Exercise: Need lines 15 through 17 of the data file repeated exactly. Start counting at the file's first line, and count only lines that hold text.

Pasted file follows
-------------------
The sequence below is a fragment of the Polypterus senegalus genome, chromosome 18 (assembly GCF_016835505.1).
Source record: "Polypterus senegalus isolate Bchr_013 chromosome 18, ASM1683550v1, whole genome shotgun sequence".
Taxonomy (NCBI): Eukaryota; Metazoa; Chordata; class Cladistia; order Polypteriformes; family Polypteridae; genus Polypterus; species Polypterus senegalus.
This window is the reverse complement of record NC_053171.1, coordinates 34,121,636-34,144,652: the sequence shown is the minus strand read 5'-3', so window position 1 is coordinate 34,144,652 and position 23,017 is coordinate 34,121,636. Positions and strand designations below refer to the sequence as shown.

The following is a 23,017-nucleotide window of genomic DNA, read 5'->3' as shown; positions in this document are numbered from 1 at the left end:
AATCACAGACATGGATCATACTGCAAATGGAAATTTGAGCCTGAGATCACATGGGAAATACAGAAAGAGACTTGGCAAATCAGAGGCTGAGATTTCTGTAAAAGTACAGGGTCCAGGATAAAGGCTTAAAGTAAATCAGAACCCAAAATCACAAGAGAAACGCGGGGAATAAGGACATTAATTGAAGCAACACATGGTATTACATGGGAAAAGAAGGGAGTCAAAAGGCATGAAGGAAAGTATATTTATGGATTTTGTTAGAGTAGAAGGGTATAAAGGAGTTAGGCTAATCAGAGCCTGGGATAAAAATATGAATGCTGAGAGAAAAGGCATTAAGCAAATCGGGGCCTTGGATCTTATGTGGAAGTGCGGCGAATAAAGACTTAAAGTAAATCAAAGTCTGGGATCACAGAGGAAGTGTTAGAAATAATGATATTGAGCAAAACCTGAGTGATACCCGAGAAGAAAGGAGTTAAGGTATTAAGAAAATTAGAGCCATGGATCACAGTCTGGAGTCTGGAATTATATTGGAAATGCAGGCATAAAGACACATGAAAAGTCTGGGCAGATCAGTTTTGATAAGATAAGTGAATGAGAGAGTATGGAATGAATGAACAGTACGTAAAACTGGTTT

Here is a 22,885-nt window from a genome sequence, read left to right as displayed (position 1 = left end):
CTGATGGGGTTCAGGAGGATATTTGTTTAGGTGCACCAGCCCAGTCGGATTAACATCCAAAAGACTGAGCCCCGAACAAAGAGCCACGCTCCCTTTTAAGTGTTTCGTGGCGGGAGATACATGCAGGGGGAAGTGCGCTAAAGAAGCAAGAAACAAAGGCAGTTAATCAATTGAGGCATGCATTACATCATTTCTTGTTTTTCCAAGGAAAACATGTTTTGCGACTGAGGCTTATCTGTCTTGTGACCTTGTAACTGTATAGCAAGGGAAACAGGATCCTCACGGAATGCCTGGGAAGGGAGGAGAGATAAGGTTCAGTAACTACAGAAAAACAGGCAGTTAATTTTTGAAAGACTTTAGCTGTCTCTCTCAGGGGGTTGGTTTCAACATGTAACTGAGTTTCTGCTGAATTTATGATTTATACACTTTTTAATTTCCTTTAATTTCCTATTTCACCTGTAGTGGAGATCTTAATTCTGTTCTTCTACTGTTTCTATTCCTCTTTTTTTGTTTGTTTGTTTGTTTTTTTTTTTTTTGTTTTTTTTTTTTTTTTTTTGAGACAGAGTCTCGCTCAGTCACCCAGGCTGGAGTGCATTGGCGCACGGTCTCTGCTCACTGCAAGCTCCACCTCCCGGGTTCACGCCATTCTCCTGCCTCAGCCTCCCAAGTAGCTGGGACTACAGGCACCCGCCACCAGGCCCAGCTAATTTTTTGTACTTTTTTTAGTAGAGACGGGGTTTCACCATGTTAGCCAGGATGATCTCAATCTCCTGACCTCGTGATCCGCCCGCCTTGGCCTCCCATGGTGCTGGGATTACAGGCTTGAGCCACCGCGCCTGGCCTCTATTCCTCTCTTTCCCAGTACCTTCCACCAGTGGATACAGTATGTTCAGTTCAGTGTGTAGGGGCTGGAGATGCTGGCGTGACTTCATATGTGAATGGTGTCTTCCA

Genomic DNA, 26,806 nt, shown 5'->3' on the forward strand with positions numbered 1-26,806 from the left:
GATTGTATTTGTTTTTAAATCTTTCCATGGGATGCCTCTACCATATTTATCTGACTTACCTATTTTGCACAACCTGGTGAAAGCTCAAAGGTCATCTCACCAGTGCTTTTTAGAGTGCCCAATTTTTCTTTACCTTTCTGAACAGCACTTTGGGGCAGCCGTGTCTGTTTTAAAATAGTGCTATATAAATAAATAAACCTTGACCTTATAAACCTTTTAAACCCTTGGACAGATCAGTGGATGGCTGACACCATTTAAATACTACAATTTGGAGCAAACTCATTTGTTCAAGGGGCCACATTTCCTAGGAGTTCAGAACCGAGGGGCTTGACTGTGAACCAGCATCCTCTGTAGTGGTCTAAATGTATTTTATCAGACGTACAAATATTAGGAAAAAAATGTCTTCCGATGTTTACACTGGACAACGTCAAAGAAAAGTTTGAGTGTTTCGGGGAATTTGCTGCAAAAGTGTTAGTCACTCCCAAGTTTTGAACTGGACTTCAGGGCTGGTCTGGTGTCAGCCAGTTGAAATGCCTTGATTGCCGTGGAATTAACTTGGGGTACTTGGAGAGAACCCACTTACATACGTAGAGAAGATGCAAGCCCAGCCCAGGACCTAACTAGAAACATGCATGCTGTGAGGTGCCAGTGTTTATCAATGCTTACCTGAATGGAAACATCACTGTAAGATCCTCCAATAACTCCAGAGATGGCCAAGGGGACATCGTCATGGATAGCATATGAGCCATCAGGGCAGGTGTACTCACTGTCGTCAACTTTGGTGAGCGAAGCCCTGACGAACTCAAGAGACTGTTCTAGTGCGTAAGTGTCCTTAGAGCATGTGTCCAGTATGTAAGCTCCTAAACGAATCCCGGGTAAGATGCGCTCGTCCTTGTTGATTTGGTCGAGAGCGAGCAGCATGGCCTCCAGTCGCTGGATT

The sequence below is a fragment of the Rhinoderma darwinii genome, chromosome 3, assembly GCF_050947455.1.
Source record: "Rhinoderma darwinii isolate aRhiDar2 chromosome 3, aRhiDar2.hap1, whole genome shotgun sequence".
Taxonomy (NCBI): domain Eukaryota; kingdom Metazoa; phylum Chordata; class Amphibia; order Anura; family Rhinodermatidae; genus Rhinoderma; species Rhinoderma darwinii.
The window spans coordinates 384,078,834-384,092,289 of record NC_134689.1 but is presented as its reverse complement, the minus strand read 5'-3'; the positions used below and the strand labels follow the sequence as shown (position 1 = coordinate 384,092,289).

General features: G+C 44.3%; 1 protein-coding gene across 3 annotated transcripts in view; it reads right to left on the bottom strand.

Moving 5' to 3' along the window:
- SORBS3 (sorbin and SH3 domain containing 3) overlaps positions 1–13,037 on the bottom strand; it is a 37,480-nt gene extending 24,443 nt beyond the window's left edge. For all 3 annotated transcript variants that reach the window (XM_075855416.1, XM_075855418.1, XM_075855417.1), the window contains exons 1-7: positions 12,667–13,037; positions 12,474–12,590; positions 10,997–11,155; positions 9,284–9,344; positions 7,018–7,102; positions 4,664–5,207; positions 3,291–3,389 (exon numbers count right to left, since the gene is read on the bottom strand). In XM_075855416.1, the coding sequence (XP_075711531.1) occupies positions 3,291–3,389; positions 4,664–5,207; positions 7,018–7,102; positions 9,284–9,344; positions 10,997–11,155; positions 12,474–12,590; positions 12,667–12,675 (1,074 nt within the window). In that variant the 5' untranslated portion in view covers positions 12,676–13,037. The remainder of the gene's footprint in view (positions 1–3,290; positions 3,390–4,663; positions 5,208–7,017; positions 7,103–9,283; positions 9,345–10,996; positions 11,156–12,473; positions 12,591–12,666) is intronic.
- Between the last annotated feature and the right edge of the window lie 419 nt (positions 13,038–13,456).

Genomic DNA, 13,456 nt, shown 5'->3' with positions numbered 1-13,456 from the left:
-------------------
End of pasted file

General features: G+C 44.3%; 1 protein-coding gene across 3 annotated transcripts in view; it reads right to left on the bottom strand.

Moving 5' to 3' along the window:
- SORBS3 (sorbin and SH3 domain containing 3) overlaps positions 1–13,037 on the bottom strand; it is a 37,480-nt gene extending 24,443 nt beyond the window's left edge. For all 3 annotated transcript variants that reach the window (XM_075855416.1, XM_075855418.1, XM_075855417.1), the window contains exons 1-7: positions 12,667–13,037; positions 12,474–12,590; positions 10,997–11,155; positions 9,284–9,344; positions 7,018–7,102; positions 4,664–5,207; positions 3,291–3,389 (exon numbers count right to left, since the gene is read on the bottom strand). In XM_075855416.1, the coding sequence (XP_075711531.1) occupies positions 3,291–3,389; positions 4,664–5,207; positions 7,018–7,102; positions 9,284–9,344; positions 10,997–11,155; positions 12,474–12,590; positions 12,667–12,675 (1,074 nt within the window). In that variant the 5' untranslated portion in view covers positions 12,676–13,037. The remainder of the gene's footprint in view (positions 1–3,290; positions 3,390–4,663; positions 5,208–7,017; positions 7,103–9,283; positions 9,345–10,996; positions 11,156–12,473; positions 12,591–12,666) is intronic.